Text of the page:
U.S. markets closed
  • S&P 500

    4,071.70
    -4.87 (-0.12%)
     
  • Dow 30

    34,429.88
    +34.87 (+0.10%)
     
  • Nasdaq

    11,461.50
    -20.95 (-0.18%)
     
  • Russell 2000

    1,892.84
    +11.16 (+0.59%)
     
  • Crude Oil

    80.34
    -0.88 (-1.08%)
     
  • Gold

    1,811.40
    -3.80 (-0.21%)
     
  • Silver

    23.17
    +0.53 (+2.33%)
     
  • EUR/USD

    1.0531
    +0.0002 (+0.02%)
     
  • 10-Yr Bond

    3.5060
    -0.0230 (-0.65%)
     
  • GBP/USD

    1.2296
    +0.0040 (+0.33%)
     
  • USD/JPY

    134.2900
    -1.0160 (-0.75%)
     
  • BTC-USD

    16,962.27
    -31.87 (-0.19%)
     
  • CMC Crypto 200

    404.33
    +2.91 (+0.72%)
     
  • FTSE 100

    7,556.23
    -2.26 (-0.03%)
     
  • Nikkei 225

    27,777.90
    -448.18 (-1.59%)
     

Oil cartel joins forces with Russia to cut supplies

Opec oil energy crisis saudi arabia russia joe biden
Opec oil energy crisis saudi arabia russia joe biden

Saudi Arabia has been accused of siding with Russia to maintain a stranglehold on oil exports and prevent prices from falling further.

The Opec+ global cartel of oil producing countries defied Joe Biden and agreed to cut output by two million barrels per day (bpd), the largest reduction since the height of the pandemic in April 2020, when it cut output by 9.7m bpd.

The production cuts were decided hours after the EU agreed to try and impose a price cap on Russian oil, to try and curb Russia's revenues.

Bill Farren-Price, head of global oil and gas macro research at consultancy Enverus, said: "This [production cuts] is clearly a pre-emptive move aimed at stopping oil prices falling further if we head into the depths of recession.

“Saudi Arabia has sided very clearly with Russia in seeking to tighten oil markets just as European sanctions are about to hit Russian oil exports.

"That will not be received well by Western countries who oppose Russia's invasion of Ukraine.

"The Saudis always make a big point of trying to disassociate oil policy and oil market management from geopolitics, but they have put themselves right at the heart of geopolitics by making this decision, and they are going to have to bear the consequences of that."

It comes despite calls from the US and others to pump more to try and keep down oil prices, which have cooled to around $90 (£80) amid recession fears, after reaching $120 three months ago.

US President Joe Biden’s administration had welcomed the fall in prices, and is believed to have pushed Opec not to proceed with the cuts.

Any increase in prices could damage the Democrats’ chances in the US congressional elections on Nov 8, as households grapple with wider cost of living pressures.

Mr Farren-Price added: "The US has been very clear to the Saudis and the UAE that they wanted OPEC to hold off from taking any action that could raise oil prices at a sensitive time for the Whitehouse ahead of the mid-terms. And they have clearly ignored that request.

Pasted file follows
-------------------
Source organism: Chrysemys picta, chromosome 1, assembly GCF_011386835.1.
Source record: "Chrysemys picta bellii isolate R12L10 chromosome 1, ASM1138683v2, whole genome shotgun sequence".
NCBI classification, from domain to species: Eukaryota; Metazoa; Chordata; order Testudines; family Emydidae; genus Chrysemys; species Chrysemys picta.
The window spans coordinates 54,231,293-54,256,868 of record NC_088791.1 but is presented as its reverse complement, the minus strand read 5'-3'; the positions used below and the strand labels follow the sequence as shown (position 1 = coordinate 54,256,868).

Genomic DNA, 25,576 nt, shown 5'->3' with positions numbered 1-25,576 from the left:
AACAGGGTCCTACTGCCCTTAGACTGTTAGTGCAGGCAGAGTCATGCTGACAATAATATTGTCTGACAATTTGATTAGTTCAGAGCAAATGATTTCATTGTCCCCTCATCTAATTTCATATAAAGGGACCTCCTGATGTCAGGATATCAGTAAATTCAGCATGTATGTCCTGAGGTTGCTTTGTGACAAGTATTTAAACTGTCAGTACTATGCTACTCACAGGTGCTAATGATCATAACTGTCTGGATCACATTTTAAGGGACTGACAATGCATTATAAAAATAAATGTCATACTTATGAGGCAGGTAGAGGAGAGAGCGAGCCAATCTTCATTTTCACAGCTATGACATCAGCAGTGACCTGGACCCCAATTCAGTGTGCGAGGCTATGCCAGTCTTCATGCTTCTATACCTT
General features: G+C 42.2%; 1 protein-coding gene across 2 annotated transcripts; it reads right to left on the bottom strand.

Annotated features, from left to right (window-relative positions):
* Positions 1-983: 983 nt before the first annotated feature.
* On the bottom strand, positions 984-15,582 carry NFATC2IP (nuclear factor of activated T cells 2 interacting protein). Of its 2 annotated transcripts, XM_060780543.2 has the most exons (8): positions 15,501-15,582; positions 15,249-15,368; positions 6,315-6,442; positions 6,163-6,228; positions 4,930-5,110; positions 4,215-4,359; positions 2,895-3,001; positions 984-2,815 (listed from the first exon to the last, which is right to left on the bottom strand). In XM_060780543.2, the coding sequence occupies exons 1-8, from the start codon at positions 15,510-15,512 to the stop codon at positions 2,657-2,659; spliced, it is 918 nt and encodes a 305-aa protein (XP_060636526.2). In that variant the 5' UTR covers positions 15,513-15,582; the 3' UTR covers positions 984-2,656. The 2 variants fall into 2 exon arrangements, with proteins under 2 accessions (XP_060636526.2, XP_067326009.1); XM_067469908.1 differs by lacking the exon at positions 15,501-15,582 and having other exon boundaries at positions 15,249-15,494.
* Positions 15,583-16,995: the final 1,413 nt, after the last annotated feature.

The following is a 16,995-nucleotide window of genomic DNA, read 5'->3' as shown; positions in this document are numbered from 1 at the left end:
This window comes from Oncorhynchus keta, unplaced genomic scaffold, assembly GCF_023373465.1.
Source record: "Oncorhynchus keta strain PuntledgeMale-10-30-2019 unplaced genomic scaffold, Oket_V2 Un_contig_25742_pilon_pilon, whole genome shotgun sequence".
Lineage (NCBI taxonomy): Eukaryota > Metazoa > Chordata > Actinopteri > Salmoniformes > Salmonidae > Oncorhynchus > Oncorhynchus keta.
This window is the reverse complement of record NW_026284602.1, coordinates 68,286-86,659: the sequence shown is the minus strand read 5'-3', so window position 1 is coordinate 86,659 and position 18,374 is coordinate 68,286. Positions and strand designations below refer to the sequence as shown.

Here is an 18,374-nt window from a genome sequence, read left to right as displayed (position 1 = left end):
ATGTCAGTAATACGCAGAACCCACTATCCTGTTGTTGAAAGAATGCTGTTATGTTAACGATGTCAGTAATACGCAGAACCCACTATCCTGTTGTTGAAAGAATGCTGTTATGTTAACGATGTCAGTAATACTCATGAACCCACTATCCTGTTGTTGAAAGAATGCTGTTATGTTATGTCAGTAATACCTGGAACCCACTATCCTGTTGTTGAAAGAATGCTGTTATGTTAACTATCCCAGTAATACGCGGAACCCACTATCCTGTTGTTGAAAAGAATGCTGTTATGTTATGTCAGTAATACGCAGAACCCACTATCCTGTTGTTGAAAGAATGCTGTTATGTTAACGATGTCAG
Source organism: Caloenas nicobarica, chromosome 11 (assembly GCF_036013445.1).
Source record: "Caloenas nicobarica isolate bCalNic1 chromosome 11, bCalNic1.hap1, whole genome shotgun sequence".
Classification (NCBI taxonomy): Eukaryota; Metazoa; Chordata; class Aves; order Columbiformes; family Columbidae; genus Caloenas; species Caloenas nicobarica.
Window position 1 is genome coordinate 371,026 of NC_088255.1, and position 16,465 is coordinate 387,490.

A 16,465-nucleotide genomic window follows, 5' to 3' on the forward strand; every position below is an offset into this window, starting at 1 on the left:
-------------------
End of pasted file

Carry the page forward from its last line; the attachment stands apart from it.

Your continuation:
"So it's going to be interesting to see whether the US responds to that.”

The price of Brent Crude climbed almost 1pc on the move to $92.70, having started rising at the end of September amid expectations of the cuts. Responding to the cuts, White House spokesman John Kirby said the US needed to be less dependent on foreign producers of oil. JP Morgan and others believe the US may respond by releasing more oil stocks.

Oil prices surged following Russia’s invasion of Ukraine in February, amid disruption to supplies from one of the world’s largest producers.

Washington and Europe want to avoid Moscow being able to fill its war chest with oil profits. Washington has banned imports of Russian oil, while Europe will block the bulk of its oil purchases from Russia by the end of the year. Brent Crude hit highs of $127 in March, although it has fallen back to roughly where they were just before the invasion. Gloomy trade data from China has added to concerns about recessions.

Alexander Novak, Russia’s deputy prime minister, also attended the Opec meeting in Vienna - LISA LEUTNER /REUTERS
Alexander Novak, Russia’s deputy prime minister, also attended the Opec meeting in Vienna - LISA LEUTNER /REUTERS

Opec is made up of oil exporters including Saudi Arabia, the United Arab Emirates and Libya, with Russia included when the Opec+ coalition was formed in 2016.

Suhail Al Mazroui, energy minister for the UAE, said the coalition’s decision on output was “technical, not political”. He added: “We will not use it as a political organisation.” Alexander Novak, Russia’s deputy prime minister, also attended the Opec meeting in Vienna.

While the headline cut is large, several countries are thought to be already producing less than allowed under their quotas. Goldman Sachs analysts said they estimated the real production cuts would, therefore, amount to 400,000-600,000 barrels per day, while analysts at Jefferies put this at 900,000 bpd.

It is expected this will be borne mainly by core Opec producers such as Saudi Arabia, Iraq, the United Arab Emirates and Kuwait.

Saudi Arabia and other Opec members have said they are trying to prevent volatility in the market, rather than targeting a particular price.

Antony Blinken, the US secretary of state, said yesterday the administration was “working every single day” to keep energy prices down.